A Brazil at ar­magge­don

Spa­niard’s Bay res­i­dent re­lives work­ing on New­found­land at Ar­maged­don project


It was in a fox­hole dug at the fir­ing range in Makin­sons that Ste­wart Brazil felt the clos­est to his great grand­fa­ther Cpl. Matthew Brazil.

Clad in the familiar uni­form of the Royal New­found­land Reg­i­ment, the Spa­niard’s Bay res­i­dent was tak­ing part in the New­found­land at Ar­maged­don project. A film aimed at the story of the Reg­i­ment on July 1, 1916, which is an in­fa­mous day in the his­tory of this prov­ince.

Ste­wart was se­lected be­cause of his con­nec­tion to the Battle of the Somme and the Reg­i­ment in gen­eral. Just as Cpl. Brazil ex­pe­ri­enced, so did Ste­wart.

With mud and grime on his face, Ste­wart pushed him­self over the top of the trenches, ri­fle in hand, and plunged head­long into battle head­ing to­wards the Dan­ger Tree.

Ex­plo­sions were go­ing off and blank ammunition was fired, but still, Ste­wart and his great grand­fa­ther learned the same thing.

“I feel like I can connect with him a bit more,” he said. “It was emo­tional.”

Brazil never met his great grand­fa­ther. He had only heard sto­ries told by his fa­ther Damien and seen pic­tures.

Sto­ries of Cpl. Brazil be­ing shot four times, experiencing frost­bite at The Front, be­ing gassed and scalded at var­i­ous bat­tles as a mem­ber of the New­found­land Reg­i­ment dur­ing the First World War.

Be­ing in­volved with the project didn’t sub­ject him to those ex­act ex­pe­ri­ences, but Ste­wart can look at the pic­ture of Cpl. Brazil and know he has an un­der­stand­ing of what life was like on the front­lines.

“They nailed you with the specifics,” he said. “I had a good un­der­stand­ing of it, but I know so much more now.”

Cpl. Brazil en­listed when he was 21. A miner who worked on Bell Is­land, he fought in Gal­lipoli, Egypt, the afore­men­tioned Beau­mont Hamel and Gueude­court.

“It was in Gal­lipoli when he got frost­bite and he was shot in the wrist, I be­lieve,” said Ste­wart. “At Beau­mont Hamel, he was shot in the shoul­der and spent an en­tire day in a shell hole where he hauled his first cousin off No Man’s Land.”

A new ex­pe­ri­ence

The whole or­deal was a new ex­pe­ri­ence for Ste­wart. Prior to this he had no form of in­volve­ment with act­ing or mil­i­tary prac­tice.

He learned it all on the fly when he got fit­ted for his uni­form two weeks ago. Then he was thrust into a world with con­stant cam­eras and a tight sched­ule.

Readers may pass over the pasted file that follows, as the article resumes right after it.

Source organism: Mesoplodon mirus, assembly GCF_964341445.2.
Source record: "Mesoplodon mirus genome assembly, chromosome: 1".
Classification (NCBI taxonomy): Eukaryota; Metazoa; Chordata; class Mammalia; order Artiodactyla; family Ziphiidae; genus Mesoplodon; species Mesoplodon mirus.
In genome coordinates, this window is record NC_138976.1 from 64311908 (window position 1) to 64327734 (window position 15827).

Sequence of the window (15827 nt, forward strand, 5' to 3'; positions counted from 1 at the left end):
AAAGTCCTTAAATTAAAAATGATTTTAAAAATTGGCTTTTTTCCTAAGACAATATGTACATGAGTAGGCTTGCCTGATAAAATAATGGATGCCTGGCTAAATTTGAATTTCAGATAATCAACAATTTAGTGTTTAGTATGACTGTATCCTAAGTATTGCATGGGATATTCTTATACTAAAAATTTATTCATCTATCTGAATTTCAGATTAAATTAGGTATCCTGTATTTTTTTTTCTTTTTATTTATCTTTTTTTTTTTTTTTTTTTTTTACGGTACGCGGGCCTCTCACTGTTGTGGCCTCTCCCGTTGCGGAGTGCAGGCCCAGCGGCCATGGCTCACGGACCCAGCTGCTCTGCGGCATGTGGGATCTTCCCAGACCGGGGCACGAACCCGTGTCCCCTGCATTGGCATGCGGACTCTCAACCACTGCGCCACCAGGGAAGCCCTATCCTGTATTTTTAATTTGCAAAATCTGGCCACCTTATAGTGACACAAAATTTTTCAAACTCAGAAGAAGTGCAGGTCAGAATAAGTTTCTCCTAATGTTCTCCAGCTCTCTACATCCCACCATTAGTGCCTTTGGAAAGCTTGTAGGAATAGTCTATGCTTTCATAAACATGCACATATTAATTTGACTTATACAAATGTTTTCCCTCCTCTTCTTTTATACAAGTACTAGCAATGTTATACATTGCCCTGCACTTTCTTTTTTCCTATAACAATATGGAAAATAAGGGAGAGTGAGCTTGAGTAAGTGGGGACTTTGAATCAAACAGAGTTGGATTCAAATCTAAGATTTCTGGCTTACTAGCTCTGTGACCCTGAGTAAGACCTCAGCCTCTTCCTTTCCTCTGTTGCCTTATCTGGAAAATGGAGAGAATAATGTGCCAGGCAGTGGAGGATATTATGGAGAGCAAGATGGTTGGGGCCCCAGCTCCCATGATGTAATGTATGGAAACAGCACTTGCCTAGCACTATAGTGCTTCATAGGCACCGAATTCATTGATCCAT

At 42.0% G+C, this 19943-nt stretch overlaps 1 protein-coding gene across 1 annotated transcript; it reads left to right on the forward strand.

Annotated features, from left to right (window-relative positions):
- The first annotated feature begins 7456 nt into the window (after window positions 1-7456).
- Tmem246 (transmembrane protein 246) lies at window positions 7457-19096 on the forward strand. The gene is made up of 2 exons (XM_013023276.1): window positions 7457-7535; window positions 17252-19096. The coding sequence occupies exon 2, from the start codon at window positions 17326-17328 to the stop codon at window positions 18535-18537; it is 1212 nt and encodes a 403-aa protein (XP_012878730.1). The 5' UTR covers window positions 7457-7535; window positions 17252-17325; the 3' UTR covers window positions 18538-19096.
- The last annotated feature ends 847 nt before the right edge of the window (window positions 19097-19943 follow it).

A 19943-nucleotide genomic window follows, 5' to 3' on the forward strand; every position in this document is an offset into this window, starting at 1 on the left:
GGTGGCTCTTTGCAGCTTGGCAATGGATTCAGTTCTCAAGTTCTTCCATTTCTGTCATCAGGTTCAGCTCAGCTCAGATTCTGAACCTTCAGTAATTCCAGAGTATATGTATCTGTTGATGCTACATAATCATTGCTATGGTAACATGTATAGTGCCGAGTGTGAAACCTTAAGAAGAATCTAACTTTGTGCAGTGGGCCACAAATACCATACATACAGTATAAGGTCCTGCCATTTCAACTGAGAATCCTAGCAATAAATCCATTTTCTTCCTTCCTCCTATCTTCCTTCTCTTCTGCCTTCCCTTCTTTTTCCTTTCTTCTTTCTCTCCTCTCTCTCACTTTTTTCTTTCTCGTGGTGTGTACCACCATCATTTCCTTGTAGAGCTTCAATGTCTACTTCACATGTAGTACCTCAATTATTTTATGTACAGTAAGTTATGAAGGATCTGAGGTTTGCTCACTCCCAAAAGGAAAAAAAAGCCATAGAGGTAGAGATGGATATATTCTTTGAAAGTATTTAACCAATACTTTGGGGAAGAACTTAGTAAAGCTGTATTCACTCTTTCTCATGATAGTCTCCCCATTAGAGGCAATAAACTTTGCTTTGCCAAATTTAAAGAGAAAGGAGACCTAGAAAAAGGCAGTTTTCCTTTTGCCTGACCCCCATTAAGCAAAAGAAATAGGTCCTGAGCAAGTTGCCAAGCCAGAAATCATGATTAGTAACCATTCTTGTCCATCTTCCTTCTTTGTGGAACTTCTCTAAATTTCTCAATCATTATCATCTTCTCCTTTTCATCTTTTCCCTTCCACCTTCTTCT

“There were cam­eras there the whole time,” said Ste­wart. “Ev­ery­thing was a new ex­pe­ri­ence for me. It was awe­some.

“It was as real as you could get.”

Per­haps the most cher­ished mem­ory from the ex­pe­ri­ence came with a night shoot set two days be­fore Beau­mont Hamel.

“It was so re­al­is­tic,” said Ste­wart.

There were also bar scenes at the nearby Sil­ver­wood Ho­tel at the Birch Hills that stand out to him.

“It rep­re­sented the fi­nal night be­fore the Reg­i­ment shipped out,” said Ste­wart.

Brazil was joined by Bay Roberts’ David Atkin­son on the project.

Keep­ing the cos­tume

Each per­son in­volved in the project was garbed in au­then­tic uni­forms of the times. Ste­wart re­ceived his Reg­i­ment uni­form on the first day of reg­is­tra­tion.

“It took 40 min­utes to get on the first time,” said Brazil.

Then he spent the en­tire shoot in it. The con­nec­tion he felt with his great grand­fa­ther and the uni­form it­self pushed him to pur­chase the uni­form.

Rest­ing in a front room of his fam­i­lies’ Spa­niard’s Bay home, Ste­wart has the hel­met, ranks and gear to con­tinue to act out reen­act­ments if called upon.

He also plans on wear­ing it dur­ing July 1 cel­e­bra­tions.

“It was emo­tional,” said Ste­wart. “There were times I was just stuck in the mo­ment.”


Spa­niard’s Bay’s Ste­wart Brazil (left) is shown here with other ac­tors dur­ing the film­ing of New­found­land at Ar­maged­don.

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